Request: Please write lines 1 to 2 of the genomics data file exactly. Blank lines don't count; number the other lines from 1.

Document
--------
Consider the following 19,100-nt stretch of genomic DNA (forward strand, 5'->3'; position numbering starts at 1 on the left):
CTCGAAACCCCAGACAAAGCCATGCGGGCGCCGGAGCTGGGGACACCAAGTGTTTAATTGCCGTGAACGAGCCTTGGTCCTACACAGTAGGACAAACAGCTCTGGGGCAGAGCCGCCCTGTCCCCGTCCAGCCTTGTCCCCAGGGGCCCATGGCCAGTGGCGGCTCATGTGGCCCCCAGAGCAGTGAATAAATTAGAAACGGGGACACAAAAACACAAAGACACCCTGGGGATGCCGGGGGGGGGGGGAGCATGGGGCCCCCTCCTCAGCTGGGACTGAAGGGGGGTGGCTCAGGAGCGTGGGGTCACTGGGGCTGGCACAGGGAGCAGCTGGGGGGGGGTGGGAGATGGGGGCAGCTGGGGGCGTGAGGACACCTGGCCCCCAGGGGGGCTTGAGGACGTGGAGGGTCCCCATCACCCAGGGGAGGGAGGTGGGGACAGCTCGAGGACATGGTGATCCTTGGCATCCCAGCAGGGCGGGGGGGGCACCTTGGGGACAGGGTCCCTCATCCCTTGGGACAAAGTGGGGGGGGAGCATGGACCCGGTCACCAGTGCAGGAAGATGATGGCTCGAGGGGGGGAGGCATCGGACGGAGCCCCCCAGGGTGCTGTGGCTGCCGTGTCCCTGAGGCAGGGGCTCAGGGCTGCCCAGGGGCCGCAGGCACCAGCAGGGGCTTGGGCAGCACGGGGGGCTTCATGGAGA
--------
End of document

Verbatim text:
Consider the following 19,100-nt stretch of genomic DNA (forward strand, 5'->3'; position numbering starts at 1 on the left):
CTCGAAACCCCAGACAAAGCCATGCGGGCGCCGGAGCTGGGGACACCAAGTGTTTAATTGCCGTGAACGAGCCTTGGTCCTACACAGTAGGACAAACAGCTCTGGGGCAGAGCCGCCCTGTCCCCGTCCAGCCTTGTCCCCAGGGGCCCATGGCCAGTGGCGGCTCATGTGGCCCCCAGAGCAGTGAATAAATTAGAAACGGGGACACAAAAACACAAAGACACCCTGGGGATGCCGGGGGGGGGGGGAGCATGGGGCCCCCTCCTCAGCTGGGACTGAAGGGGGGTGGCTCAGGAGCGTGGGGTCACTGGGGCTGGCACAGGGAGCAGCTGGGGGGGGGTGGGAGATGGGGGCAGCTGGGGGCGTGAGGACACCTGGCCCCCAGGGGGGCTTGAGGACGTGGAGGGTCCCCATCACCCAGGGGAGGGAGGTGGGGACAGCTCGAGGACATGGTGATCCTTGGCATCCCAGCAGGGCGGGGGGGGCACCTTGGGGACAGGGTCCCTCATCCCTTGGGACAAAGTGGGGGGGGAGCATGGACCCGGTCACCAGTGCAGGAAGATGATGGCTCGAGGGGGGGAGGCATCGGACGGAGCCCCCCAGGGTGCTGTGGCTGCCGTGTCCCTGAGGCAGGGGCTCAGGGCTGCCCAGGGGCCGCAGGCACCAGCAGGGGCTTGGGCAGCACGGGGGGCTTCATGGAGA